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Today Listener Editors

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Alongside this year's batch of Christmas guest editors we asked for a team of Today Programme listeners to take the helm for a day. We received lots of outstanding applications from which we short-listed four.

The "G team" - chosen by the listeners - were our guest editor's for the New Year's Day programme. They were: David Lambert from the Geographical Association; Dan Raven-Ellison, a geography teacher; and Hannah Bosher, one of his GCSE students.

Dan Raven-Ellison            David Lambert            Hannah Bosher

The guest editors promised us that:

"Our editorial line will focus on the ‘space’ in which we live, places and what makes them special and on understanding our interconnected lives. We are going to seek out and stimulate the G spot of issues and stories. G is for geography, and we are going to use geography as our main editorial ‘lens’."

Maps underpin most activity in Britain so who draws them and who owns them is important. To find out more the editors asked us to interview Vanessa Lawrence, head of the Ordinance Survey. Listen again here.

The youngest guest editor, 14 year old Hannah Bosher, was interested in pressures on space faced by people in her age group and the effect of the internet in allowing them to generate their own private spaces. She asked two classmates, Fred Groves and Tash Hyde, to investigate the issue in her own school and took what they found to the Children's Minister Beverly Hughes. Listen again here.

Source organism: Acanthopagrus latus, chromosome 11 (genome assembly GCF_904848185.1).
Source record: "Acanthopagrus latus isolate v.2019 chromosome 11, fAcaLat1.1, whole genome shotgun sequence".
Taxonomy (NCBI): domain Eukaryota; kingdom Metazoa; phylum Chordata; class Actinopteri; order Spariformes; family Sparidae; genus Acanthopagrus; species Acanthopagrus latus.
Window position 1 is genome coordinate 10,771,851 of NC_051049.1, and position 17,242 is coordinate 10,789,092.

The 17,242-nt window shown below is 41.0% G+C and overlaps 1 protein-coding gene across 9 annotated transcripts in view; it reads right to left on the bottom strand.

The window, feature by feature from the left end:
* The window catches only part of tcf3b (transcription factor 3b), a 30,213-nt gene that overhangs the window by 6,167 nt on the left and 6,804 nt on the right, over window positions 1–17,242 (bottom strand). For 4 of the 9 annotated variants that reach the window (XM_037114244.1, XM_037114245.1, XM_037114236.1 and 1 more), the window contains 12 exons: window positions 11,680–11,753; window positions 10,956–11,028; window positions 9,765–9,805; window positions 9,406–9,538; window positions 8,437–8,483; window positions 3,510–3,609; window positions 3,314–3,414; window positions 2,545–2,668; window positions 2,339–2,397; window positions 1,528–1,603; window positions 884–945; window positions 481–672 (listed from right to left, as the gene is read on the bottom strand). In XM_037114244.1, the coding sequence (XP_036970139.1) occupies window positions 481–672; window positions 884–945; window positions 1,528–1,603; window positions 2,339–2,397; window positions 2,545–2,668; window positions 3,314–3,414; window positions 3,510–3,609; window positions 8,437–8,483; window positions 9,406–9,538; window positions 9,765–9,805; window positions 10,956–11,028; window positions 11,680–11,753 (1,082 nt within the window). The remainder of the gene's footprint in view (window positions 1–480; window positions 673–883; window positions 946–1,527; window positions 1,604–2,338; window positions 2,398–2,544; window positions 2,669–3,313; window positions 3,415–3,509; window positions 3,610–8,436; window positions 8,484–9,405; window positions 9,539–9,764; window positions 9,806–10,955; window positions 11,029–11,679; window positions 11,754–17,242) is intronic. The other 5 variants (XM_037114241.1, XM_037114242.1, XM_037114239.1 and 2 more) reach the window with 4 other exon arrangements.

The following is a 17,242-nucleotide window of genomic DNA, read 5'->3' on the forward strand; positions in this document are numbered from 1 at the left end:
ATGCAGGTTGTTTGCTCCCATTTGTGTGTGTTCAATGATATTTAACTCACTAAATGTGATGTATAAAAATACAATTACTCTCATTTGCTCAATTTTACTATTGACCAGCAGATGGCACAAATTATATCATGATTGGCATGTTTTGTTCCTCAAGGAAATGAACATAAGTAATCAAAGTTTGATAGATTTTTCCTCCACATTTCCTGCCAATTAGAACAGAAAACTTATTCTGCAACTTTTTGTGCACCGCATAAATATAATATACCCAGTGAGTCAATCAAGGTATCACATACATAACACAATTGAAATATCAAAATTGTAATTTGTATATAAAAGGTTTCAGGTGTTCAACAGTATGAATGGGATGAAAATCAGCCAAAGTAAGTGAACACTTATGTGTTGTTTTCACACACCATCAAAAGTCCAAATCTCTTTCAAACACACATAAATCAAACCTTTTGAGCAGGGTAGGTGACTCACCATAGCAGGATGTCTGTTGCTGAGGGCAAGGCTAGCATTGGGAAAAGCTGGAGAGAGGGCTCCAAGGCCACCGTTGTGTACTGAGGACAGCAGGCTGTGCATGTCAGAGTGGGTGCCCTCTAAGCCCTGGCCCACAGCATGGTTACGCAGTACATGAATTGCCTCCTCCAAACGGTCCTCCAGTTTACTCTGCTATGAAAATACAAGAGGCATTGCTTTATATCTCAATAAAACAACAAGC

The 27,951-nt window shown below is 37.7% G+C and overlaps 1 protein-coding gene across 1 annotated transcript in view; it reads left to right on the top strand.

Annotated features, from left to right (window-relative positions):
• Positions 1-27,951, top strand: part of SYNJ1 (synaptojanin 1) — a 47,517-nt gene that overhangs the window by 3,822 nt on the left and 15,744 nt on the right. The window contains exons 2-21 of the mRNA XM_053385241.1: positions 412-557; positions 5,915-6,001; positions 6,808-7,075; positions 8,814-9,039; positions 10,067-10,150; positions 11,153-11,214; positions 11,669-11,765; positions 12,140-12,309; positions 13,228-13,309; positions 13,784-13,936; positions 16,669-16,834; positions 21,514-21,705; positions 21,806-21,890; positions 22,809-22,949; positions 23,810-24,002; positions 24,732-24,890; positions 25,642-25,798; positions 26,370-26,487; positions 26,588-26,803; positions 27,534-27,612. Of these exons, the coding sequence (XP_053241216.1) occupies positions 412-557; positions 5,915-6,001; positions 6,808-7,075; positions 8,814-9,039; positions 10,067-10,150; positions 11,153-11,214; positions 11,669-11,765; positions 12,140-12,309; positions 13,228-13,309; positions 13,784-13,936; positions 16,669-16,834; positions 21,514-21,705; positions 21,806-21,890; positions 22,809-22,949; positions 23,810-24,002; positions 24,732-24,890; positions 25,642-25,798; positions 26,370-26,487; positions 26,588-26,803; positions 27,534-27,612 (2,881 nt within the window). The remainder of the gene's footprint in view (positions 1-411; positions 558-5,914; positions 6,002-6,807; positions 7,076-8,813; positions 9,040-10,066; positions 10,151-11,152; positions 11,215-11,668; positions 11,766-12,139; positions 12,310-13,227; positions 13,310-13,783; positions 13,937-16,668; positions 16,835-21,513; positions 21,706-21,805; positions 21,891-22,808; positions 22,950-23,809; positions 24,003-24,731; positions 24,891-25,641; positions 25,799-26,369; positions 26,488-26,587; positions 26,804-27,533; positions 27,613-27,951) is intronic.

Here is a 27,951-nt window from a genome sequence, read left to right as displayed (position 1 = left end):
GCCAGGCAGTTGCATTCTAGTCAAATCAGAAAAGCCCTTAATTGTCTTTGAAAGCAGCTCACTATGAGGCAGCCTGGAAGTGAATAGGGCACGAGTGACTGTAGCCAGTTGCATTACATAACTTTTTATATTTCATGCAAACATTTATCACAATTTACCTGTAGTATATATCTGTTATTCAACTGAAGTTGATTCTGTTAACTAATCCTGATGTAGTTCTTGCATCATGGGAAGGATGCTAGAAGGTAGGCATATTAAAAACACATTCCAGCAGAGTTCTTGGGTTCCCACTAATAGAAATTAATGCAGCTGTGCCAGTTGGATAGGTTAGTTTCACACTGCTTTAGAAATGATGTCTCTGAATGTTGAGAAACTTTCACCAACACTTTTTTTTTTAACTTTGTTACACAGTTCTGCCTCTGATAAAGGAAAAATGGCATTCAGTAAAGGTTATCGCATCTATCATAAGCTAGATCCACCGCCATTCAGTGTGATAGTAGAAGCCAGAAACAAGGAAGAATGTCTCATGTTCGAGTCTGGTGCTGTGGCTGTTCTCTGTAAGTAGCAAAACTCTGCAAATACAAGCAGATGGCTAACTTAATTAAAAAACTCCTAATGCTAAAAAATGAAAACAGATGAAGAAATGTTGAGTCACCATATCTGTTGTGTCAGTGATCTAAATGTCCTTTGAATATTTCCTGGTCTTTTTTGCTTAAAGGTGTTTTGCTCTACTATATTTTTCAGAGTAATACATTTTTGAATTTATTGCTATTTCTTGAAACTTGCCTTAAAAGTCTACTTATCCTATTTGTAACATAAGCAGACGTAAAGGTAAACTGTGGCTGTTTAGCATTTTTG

What do we look at when we walk around? The G team drew our attention to the 'My Walks' initiative being launched by academics at Northumbria University. This aims to persuade us to take more notice of our environment when we walk from A to B. They sent reporter Luke Walton to find out more. Listen again here.

We also asked Sarah Montague to take photos of her journey home after the programme one morning. You can see the results here

If you want more information about the project send an email to mywalks@northumbria.ac.uk.

Do we sometimes miss the interconnectedness between different news stories? Our G team thought so and asked our World Affairs reporter Mike Wooldridge to look into the connection between immigration in Britain and poverty in Africa. Listen to the report here.

World Map

To add to the global perspective of the programme, the geographers told us to ask a cross section of earth's population about their hopes for 2007. We collected views from Kenya, Russia, Cuba, Brazil, Australia and Nepal. Listen here

The "G Team" were interested in the idea that news stories are often reported through the prism of history, when looking through a geographical lens could be more revealing. They asked Doreen Massey, a Professor of Geography at the Open University, to explore the issue. Listen to her essay here 

At the end of the programme the geographers spoke about the ideas that motivated them and their reasons for choosing particular issues to go on air. Listen here


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